My husband and I have been looking at new places to rent and I keep running into the same problem – Small Kitchens!  Some places have less counter space than we have now, which I thought was impossible! When will builders begin making what I want? A house that is half kitchen! I don’t need a bigger bedroom – all I do is sleep in there! Give me a big kitchen.

Sigh. In the meantime, I continue to bake away in the tiny kitchen we have now.

I have been making these meatballs a lot lately. Mainly because they are so versatile. You could easily double this recipe for a small family and use the leftovers to make, meatball sandwiches, toss with pasta, or eat with some roasted vegetables. They are packed with flavor too. Really, these should be called healthier-than-sausage meatballs because they taste a lot like pork sausage, but with much less fat. I like to eat them with tzatziki and pita.

And just wait to see how easy they are to make.

A Delectable Endeavors original

0-31 lb of ground turkey

1/2 cup of breadcrumbs (I like panko)

1 large egg

1/3 of an onion finely minced

red pepper flakes, salt and pepper to taste

1/2 tsp ground cumin

1/2 tsp fennel seeds

1/2 tsp garlic salt

1/2 tsp cracked oregano

1/4 cup of crumbled feta

Mix everything together with your hands. Form into 1 inch large balls.

You have 2 choices for baking. 1. Lightly spray a baking pan and bake them at 350 degrees for approximately 20 minutes. 2. Lightly spray a saute pan and cook them until nicely brown on all sides and cooked all the way through.

The Best (Healthy) Chicken Salad Ever

I know that the title might seem hyperbolic, but this is seriously the tastiest chicken salad I’ve ever had. Honestly, I don’t even really like chicken salad that much. Something about the texture of gooey mayo with chunks of whole chicken just doesn’t do it for me. However, I have found a magical solution to my texture problem – don’t use mayo.

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I know what you are thinking. That’s crazy! Mayonnaise is what makes chicken salad stick together! It is the classic glue of chicken salad! But here is the rub with mayo. 1. It has a strange, sticky texture that doesn’t really lend itself gracefully to nice, delicate chicken salad 2. It is not very healthy.

I’m not saying chicken salad HAS to be healthy. But if you can make it more healthy, and more delicious, why not?

I scoured the internet for recipes for versions of chicken salad that didn’t use mayonnaise. Most use greek yogurt. But I wanted a punch of flavor in mine. Not just plan old yogurt. So, what is a great option instead? Tzatziki!

This is a light, refreshing, Greek flavor inspired chicken salad. It is what I always imagined chicken salad to be. It works really well.

The Best (Healthy) Chicken Salad Ever – A Delectable Endeavor original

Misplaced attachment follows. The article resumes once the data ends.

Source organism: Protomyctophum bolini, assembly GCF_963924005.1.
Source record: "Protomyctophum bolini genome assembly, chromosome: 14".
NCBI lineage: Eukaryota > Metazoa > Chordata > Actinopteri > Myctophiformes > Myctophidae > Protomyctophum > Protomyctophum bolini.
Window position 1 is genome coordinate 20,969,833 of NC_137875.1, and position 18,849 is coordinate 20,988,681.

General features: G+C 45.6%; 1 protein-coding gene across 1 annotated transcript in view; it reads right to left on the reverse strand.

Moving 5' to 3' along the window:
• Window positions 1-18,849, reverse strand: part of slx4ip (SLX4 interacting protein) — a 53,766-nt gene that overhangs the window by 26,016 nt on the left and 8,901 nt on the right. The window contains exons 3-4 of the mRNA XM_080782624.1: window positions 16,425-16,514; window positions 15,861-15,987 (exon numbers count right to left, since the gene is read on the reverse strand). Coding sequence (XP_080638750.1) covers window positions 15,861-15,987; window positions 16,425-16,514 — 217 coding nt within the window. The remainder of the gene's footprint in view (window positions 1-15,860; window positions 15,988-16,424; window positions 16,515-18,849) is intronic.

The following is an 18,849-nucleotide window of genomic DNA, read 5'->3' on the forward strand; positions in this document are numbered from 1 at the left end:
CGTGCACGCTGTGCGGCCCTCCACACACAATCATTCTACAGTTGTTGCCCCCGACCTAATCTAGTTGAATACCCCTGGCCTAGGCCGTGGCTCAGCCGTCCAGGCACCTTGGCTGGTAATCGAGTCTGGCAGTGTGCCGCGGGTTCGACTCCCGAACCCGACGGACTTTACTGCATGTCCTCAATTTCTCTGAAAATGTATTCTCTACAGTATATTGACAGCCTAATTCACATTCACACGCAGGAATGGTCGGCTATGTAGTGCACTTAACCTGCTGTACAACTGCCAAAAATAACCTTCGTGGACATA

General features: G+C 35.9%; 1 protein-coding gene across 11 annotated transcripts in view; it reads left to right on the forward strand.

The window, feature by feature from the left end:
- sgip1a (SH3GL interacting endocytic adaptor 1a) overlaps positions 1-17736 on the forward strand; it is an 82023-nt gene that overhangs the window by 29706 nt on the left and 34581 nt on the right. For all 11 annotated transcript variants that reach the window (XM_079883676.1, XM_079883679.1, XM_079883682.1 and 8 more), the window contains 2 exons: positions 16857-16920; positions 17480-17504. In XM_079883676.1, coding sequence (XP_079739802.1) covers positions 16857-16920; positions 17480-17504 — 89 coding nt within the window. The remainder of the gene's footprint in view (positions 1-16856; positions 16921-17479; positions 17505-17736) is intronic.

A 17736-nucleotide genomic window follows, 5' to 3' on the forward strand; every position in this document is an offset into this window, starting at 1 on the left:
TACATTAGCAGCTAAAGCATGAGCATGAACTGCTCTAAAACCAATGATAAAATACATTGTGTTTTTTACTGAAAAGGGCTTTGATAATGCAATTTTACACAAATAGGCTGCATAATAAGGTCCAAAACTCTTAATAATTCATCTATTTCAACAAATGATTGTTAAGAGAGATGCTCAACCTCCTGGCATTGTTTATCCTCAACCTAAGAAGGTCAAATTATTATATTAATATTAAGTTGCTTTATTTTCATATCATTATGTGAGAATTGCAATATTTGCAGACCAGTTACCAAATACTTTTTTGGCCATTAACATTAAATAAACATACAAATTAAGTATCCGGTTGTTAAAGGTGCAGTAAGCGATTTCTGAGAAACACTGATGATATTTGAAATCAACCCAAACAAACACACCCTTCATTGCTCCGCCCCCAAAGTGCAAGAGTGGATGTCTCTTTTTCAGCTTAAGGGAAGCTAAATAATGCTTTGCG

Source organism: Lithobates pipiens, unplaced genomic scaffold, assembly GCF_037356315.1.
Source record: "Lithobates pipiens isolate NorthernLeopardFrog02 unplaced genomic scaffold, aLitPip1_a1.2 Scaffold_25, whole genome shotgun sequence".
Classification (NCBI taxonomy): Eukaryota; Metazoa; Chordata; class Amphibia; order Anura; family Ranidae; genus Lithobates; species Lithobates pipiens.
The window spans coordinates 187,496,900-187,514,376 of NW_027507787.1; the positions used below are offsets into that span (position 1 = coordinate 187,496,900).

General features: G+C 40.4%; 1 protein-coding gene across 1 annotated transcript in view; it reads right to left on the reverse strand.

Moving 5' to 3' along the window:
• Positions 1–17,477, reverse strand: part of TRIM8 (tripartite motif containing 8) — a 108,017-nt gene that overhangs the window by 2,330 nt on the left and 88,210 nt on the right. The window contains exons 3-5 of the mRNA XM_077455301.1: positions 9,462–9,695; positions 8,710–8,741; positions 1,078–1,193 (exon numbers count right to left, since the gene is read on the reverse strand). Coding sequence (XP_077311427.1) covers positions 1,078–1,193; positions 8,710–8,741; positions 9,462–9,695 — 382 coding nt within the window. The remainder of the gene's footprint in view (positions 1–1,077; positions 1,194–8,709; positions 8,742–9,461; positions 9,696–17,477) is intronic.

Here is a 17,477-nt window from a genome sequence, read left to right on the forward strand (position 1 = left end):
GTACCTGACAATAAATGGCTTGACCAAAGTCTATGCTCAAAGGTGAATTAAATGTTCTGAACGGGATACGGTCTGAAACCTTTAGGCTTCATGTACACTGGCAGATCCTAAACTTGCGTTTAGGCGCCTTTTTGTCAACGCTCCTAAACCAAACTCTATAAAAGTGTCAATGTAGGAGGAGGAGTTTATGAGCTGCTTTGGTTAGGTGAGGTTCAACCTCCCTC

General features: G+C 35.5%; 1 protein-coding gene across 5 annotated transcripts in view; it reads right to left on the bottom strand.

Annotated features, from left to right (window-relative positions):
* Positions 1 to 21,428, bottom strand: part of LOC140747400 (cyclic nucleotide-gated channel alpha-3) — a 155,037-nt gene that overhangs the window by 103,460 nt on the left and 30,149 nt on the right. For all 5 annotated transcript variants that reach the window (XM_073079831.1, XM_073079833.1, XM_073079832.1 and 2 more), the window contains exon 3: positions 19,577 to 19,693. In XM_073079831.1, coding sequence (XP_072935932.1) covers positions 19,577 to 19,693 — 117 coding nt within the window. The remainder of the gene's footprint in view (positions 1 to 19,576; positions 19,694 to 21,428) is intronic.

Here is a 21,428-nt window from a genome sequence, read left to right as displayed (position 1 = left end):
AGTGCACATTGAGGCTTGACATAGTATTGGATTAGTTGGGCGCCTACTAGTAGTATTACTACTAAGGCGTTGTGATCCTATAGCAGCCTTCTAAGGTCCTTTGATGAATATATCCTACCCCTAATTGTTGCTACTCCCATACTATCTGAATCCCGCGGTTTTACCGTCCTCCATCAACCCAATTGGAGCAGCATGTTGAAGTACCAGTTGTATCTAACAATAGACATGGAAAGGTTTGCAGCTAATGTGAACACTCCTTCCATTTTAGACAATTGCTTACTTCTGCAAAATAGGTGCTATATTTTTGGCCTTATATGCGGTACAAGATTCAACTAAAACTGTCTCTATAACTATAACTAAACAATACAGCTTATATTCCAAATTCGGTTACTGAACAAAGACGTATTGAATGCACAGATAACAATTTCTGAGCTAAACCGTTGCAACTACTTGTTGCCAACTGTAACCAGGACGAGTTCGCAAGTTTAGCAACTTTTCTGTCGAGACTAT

1 lb chicken breast cooked and cubed

1 cup tzatziki

5 scallions, thinly sliced

1 red or yellow pepper cut into small, bite-sized pieces

1/2 cucumber cut into small, bite-sized pieces

2-3 oz crumbled feta (depending on how much you like feta)

squeeze of fresh lemon

salt and pepper to taste

Start by draining the tzatziki. You need to get rid of some of the water, or it will make your chicken salad watery and unappetizing. I do this by lining a sieve or strainer with cheesecloth (or paper towel will work too). Place the strainer over an empty bowl. Pour tzatziki into lined strainer and let sit in your refrigerator for a couple of hours.

After tzatziki is strained, take strained mixture and place into a large, clean bowl. Add cubed chicken, scallions, pepper, cucumber, and feta. Fold the mixture gently until well incorporated. Finish by folding in a squeeze of fresh lemon and a little salt and pepper to taste. I like to eat it with pita chips.

Spinach Ricotta Stuffed Shells

Remember how I said I was going to make more vegetarian food?  Here’s a doozy.

When I saw this recipe, I knew I had to made it. Stuffed shells sound and seem like a fancy meal, but they are actually quite easy. Shells are quite forgiving. Even if you tear one, you can just stuff it with some delicious filling and bake away – no one will even notice! And although this is a special-looking dish, it is easy enough to make any night of the week, rounded out with a nice salad.

Adapted from Spoon Fork Bacon

approximately 25 jumbo pasta shells

2 Tbls olive oil 0-1

1 1/2 cup marinara sauce

1/3 cup Parmesan, grated

1 to 1 1/2 cups fresh spinach, washed and torn into pieces

2 cups part-skim ricotta

1 egg, lightly beaten

1 shallot, minced

1 tsp garlic powder

1 tablespoon basil, minced

salt and pepper to taste

Preheat oven to 350°F. Pour marinara into the bottom of a 8 x 8 pan.

Bring a large pot of water to boil. Add salt, pasta and stir. Cook the pasta until al dente, according to box instructions. Drain pasta and toss with olive oil while still warm.

In a large bowl, mix ricotta, egg, shallot, basil, garlic powder, and a pinch of salt and pepper. Using a spoon, scoop a small about (about a Tablespoon) into each shell, then place shell into the baking dish, on top of sauce. Top with parmesan cheese.

Lightly spray a piece of aluminum foil large enough to cover baking pan. Cover pan with sprayed side down, facing the shells. Tightly cover the pan and bake for 20 minutes. Then, remove foil and continue to bake for approximately 5 more minutes or until parmesan bubbles. Remove from oven and let set for at least 5 minutes before serving.